As we toured the Lord and Taylor building, it was uncanny how vestiges of an up-scale department store remained in spaces that were now put to use for very different purposes. The carpeted entrance where sales racks once stood was now a patient registration and waiting area. Examination rooms lined the tiled walkways and were separated from the walkways by temporary walls. Fitting rooms were now office space and white cabinetry for merchandise display stood empty. The improvised use of the Lord and Taylor department store gave the impression that the premises were meant to be temporary and indeed they were when patients were first seen. A little less than a decade after Hurricane Katrina, it was startling to see an interim arrangement become a permanent fixture in the provision of healthcare. This was about to change with the opening of the new $1.2 billion University Medical Center.
After our tour of the Medical Center of Louisiana, we met with Jay Buras, vice president of operations at ILH. He gave us a tour of the impressive new facility. The University Medical Center is almost complete and will open later this spring. All of the departments and clinics at the Lord and Taylor building will have a new home in this complex. The difference between the two sites is night and day.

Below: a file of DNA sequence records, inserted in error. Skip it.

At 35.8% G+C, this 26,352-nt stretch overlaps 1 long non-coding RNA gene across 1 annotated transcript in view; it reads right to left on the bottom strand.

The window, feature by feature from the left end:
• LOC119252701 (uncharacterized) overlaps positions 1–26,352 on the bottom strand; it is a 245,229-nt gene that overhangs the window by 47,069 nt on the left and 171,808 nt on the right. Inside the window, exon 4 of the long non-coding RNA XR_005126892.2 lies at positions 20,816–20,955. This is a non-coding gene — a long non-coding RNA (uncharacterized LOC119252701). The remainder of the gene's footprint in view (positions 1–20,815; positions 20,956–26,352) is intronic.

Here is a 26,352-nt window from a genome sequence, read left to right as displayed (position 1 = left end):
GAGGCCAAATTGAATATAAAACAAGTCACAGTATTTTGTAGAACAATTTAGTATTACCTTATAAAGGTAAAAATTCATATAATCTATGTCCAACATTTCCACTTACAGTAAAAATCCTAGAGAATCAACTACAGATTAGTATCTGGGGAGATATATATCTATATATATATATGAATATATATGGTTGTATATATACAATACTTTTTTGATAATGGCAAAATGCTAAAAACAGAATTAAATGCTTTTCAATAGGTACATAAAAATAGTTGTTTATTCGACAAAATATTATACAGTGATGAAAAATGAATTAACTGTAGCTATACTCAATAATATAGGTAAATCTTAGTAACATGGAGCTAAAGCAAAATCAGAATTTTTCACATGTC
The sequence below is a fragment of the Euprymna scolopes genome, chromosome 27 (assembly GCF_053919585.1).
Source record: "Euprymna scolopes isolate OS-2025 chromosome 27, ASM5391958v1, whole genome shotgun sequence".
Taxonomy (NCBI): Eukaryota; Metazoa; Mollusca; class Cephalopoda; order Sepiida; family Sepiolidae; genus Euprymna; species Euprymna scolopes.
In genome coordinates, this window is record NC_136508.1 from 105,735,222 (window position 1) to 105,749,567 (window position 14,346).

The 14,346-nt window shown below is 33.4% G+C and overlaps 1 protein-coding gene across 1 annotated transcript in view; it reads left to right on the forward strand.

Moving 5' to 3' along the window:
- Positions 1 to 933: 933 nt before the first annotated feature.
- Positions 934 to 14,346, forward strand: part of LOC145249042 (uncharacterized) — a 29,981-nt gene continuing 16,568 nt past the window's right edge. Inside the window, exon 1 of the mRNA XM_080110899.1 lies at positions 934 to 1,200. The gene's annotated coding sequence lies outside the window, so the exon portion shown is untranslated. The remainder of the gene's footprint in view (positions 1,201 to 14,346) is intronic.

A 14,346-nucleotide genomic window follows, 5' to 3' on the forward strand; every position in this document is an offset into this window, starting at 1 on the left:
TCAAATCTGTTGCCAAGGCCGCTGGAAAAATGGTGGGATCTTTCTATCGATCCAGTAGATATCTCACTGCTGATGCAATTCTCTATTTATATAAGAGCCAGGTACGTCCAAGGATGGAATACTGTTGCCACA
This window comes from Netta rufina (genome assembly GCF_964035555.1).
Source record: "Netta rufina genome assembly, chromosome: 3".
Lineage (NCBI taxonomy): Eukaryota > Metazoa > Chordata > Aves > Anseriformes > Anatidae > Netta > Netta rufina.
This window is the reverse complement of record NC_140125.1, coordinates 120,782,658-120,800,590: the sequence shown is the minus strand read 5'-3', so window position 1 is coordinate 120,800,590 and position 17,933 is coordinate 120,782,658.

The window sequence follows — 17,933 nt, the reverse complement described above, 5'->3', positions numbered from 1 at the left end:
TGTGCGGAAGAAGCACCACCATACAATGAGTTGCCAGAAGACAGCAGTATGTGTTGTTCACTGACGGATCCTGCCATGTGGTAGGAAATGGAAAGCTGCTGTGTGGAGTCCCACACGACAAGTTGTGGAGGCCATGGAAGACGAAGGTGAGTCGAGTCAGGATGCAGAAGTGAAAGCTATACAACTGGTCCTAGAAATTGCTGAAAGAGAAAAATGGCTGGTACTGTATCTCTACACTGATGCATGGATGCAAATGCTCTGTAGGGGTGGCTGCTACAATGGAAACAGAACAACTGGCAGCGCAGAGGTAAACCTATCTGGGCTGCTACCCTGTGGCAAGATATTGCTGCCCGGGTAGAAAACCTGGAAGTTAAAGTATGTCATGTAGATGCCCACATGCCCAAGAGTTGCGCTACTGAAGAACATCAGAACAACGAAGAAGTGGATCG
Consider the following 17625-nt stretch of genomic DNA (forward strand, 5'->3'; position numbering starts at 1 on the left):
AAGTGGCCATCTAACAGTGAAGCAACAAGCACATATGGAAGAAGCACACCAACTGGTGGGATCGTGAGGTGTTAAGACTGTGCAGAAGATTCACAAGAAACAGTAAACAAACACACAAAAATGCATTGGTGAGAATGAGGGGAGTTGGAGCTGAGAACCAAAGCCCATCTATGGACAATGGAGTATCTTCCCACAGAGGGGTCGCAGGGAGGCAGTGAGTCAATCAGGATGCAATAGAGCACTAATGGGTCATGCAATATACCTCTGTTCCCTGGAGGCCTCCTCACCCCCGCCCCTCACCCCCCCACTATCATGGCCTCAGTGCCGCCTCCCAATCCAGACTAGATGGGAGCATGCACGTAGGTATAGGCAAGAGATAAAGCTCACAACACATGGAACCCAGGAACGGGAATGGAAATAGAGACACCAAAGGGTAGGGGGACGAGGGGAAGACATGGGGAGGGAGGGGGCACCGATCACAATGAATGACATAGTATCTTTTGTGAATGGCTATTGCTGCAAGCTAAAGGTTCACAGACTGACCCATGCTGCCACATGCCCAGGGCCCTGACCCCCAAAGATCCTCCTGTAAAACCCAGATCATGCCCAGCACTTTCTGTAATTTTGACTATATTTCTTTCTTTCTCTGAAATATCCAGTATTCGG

For example, we toured the department for Physical Medicine and Rehabilitation at the Lord and Taylor Clinic. The space was drab and felt cramped with a single corridor in between different exercise stations. The new home of the department was spacious and had a large window, which provided plenty of natural lighting. The atmosphere was much more welcoming and we could understand why the staff we had talked to earlier was eager and looking forward to the move.
As much as we delighted in the tour of University Medical Center, some of us wondered if some of the resources that went into this new facility could have been put to better use. For example, the facility can accommodate a much larger number of hospital beds and examination rooms, but this expanded capacity exceeds what is needed. Management will mitigate wasteful use of space by limiting the number of beds and work spaces each department can use. Another example is the installation of artwork in the main lobby that costs hundreds of thousands of dollars. In a state where budget cuts for healthcare and education are always imminent, it was hard to justify why a publicly funded hospital should install expensive artwork when so many other healthcare needs were unmet.
We felt privileged and very thankful to have been given a tour of ILH and the new University Medical Center by Angela Davis-Collins, Paolo Zambito, and Jay Buras. We hoped that the new facility will improve and advance medical care to the people of New Orleans in the spirit and mission of the old Charity Hospital.